Corning launches projection green laser

Following its successful integration of a small green laser prototype into a miniature display and imaging engine developed by Microvision (Redmond, WA) called an Integrated Photonics Module, Corning (Corning, NY) let it be known that it will make its green laser prototypes available to potential projection-module customers for form, fit, function, and performance evaluations throughout 2007.

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Following its successful integration of a small green laser prototype into a miniature display and imaging engine developed by Microvision (Redmond, WA) called an Integrated Photonics Module, Corning (Corning, NY) let it be known that it will make its green laser prototypes available to potential projection-module customers for form, fit, function, and performance evaluations throughout 2007. The compact, efficient, high-speed green laser enables full-motion, full-color video images at SVGA resolution.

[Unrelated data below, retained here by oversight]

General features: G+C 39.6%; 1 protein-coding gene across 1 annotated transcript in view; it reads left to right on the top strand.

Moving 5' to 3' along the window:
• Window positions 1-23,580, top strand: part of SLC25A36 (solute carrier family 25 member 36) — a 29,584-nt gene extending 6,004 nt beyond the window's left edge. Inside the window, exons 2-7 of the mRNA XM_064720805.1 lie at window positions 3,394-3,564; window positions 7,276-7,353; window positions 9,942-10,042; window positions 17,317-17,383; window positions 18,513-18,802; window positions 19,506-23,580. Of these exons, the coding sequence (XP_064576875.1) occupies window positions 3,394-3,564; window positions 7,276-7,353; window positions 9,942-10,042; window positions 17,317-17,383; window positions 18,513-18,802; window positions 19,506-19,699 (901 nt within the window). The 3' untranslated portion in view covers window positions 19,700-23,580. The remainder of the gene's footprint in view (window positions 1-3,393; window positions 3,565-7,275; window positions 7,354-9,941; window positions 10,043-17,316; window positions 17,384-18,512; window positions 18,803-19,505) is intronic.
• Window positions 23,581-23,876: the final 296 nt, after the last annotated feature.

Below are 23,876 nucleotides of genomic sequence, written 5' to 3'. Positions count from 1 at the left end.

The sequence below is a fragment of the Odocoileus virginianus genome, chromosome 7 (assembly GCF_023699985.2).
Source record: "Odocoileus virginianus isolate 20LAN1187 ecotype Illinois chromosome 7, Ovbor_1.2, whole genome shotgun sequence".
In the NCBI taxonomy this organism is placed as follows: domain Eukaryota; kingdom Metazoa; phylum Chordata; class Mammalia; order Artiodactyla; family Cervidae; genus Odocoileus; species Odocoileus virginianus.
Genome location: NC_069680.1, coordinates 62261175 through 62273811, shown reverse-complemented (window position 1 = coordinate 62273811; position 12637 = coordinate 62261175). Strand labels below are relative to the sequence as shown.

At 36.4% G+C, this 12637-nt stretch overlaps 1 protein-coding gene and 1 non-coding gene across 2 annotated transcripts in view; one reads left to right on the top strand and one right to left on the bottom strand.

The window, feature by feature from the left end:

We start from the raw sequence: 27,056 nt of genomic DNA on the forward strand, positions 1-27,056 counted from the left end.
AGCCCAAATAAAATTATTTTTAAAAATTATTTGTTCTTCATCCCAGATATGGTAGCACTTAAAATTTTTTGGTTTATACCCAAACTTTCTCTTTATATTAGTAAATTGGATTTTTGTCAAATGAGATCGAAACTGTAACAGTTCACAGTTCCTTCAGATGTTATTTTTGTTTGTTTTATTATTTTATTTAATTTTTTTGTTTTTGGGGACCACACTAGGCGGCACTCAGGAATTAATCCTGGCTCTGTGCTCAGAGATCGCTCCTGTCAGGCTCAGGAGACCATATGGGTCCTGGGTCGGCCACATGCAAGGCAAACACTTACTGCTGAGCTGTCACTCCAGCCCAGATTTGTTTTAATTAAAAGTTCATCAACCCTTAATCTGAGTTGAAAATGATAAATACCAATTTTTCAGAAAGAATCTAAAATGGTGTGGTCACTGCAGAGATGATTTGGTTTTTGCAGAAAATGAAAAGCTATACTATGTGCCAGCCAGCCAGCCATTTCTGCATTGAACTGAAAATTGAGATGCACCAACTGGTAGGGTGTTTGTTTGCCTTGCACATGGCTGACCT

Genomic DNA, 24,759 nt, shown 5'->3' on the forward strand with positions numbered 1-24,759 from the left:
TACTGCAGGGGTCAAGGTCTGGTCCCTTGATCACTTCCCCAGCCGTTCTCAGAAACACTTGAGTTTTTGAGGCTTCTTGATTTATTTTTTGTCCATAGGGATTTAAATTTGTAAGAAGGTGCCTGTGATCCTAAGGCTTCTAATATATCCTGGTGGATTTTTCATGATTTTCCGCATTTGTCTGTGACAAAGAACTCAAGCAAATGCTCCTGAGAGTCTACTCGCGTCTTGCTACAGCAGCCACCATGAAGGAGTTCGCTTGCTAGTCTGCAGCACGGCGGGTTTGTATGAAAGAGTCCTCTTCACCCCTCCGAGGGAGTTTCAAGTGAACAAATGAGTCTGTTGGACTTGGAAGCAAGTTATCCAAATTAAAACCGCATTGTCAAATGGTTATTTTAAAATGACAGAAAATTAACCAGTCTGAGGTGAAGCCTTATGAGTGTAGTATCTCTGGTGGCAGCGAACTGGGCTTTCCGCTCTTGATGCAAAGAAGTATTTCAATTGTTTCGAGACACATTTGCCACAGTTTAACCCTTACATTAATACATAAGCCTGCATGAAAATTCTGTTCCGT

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Corning converts the output of an infrared (IR) laser source to green laser light through second-harmonic generation (SHG). But unlike other green lasers that use this basic process, the Corning technology is unique in that it uses a ridge laser-diode IR source that is coupled to a wave-guided SHG crystal in a single-pass architecture. The IR laser diode builds on the design of Corning’s high-power and high-reliability 980 nm pump lasers and has an intrinsic modulation bandwidth in excess of 1 GHz. The single-pass architecture enables the green laser to have the same intrinsic bandwidth, and the wave-guided SHG means there is no tradeoff against efficiency. Contact Jim Grochocinski at grochocijm@corning.com. (Photo courtesy of Corning)

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